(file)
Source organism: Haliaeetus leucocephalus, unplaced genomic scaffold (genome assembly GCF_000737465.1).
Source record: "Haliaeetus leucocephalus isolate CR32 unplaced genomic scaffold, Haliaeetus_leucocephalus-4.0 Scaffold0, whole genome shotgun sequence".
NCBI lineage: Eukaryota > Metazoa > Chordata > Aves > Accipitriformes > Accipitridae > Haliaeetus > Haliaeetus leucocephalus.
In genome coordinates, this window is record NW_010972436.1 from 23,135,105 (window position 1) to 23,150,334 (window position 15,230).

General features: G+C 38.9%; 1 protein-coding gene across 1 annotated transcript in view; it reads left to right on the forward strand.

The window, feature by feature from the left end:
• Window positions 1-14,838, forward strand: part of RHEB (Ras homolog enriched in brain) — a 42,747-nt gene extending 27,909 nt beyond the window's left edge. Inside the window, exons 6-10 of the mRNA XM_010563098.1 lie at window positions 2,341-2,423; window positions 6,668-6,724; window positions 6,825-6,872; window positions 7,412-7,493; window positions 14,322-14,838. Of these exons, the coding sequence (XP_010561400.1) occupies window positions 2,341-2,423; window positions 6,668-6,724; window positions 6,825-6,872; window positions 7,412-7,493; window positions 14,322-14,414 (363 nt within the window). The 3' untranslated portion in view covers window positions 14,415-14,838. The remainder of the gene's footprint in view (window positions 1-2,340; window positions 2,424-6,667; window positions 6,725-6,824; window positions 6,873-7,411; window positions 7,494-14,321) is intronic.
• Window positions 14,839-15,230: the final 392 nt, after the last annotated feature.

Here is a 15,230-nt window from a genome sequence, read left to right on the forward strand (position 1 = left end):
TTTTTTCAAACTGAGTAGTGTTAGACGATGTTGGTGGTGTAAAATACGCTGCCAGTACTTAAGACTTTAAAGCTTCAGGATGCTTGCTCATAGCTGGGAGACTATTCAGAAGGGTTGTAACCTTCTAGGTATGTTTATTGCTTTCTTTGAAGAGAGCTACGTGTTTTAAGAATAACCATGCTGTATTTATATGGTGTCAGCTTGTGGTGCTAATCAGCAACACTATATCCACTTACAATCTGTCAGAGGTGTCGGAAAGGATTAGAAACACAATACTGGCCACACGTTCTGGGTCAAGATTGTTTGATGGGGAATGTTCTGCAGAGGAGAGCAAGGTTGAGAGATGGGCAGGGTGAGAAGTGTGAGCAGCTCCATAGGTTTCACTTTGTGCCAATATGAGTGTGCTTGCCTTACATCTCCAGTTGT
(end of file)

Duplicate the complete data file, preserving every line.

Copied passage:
Source organism: Haliaeetus leucocephalus, unplaced genomic scaffold (genome assembly GCF_000737465.1).
Source record: "Haliaeetus leucocephalus isolate CR32 unplaced genomic scaffold, Haliaeetus_leucocephalus-4.0 Scaffold0, whole genome shotgun sequence".
NCBI lineage: Eukaryota > Metazoa > Chordata > Aves > Accipitriformes > Accipitridae > Haliaeetus > Haliaeetus leucocephalus.
In genome coordinates, this window is record NW_010972436.1 from 23,135,105 (window position 1) to 23,150,334 (window position 15,230).

General features: G+C 38.9%; 1 protein-coding gene across 1 annotated transcript in view; it reads left to right on the forward strand.

The window, feature by feature from the left end:
• Window positions 1-14,838, forward strand: part of RHEB (Ras homolog enriched in brain) — a 42,747-nt gene extending 27,909 nt beyond the window's left edge. Inside the window, exons 6-10 of the mRNA XM_010563098.1 lie at window positions 2,341-2,423; window positions 6,668-6,724; window positions 6,825-6,872; window positions 7,412-7,493; window positions 14,322-14,838. Of these exons, the coding sequence (XP_010561400.1) occupies window positions 2,341-2,423; window positions 6,668-6,724; window positions 6,825-6,872; window positions 7,412-7,493; window positions 14,322-14,414 (363 nt within the window). The 3' untranslated portion in view covers window positions 14,415-14,838. The remainder of the gene's footprint in view (window positions 1-2,340; window positions 2,424-6,667; window positions 6,725-6,824; window positions 6,873-7,411; window positions 7,494-14,321) is intronic.
• Window positions 14,839-15,230: the final 392 nt, after the last annotated feature.

Here is a 15,230-nt window from a genome sequence, read left to right on the forward strand (position 1 = left end):
TTTTTTCAAACTGAGTAGTGTTAGACGATGTTGGTGGTGTAAAATACGCTGCCAGTACTTAAGACTTTAAAGCTTCAGGATGCTTGCTCATAGCTGGGAGACTATTCAGAAGGGTTGTAACCTTCTAGGTATGTTTATTGCTTTCTTTGAAGAGAGCTACGTGTTTTAAGAATAACCATGCTGTATTTATATGGTGTCAGCTTGTGGTGCTAATCAGCAACACTATATCCACTTACAATCTGTCAGAGGTGTCGGAAAGGATTAGAAACACAATACTGGCCACACGTTCTGGGTCAAGATTGTTTGATGGGGAATGTTCTGCAGAGGAGAGCAAGGTTGAGAGATGGGCAGGGTGAGAAGTGTGAGCAGCTCCATAGGTTTCACTTTGTGCCAATATGAGTGTGCTTGCCTTACATCTCCAGTTGT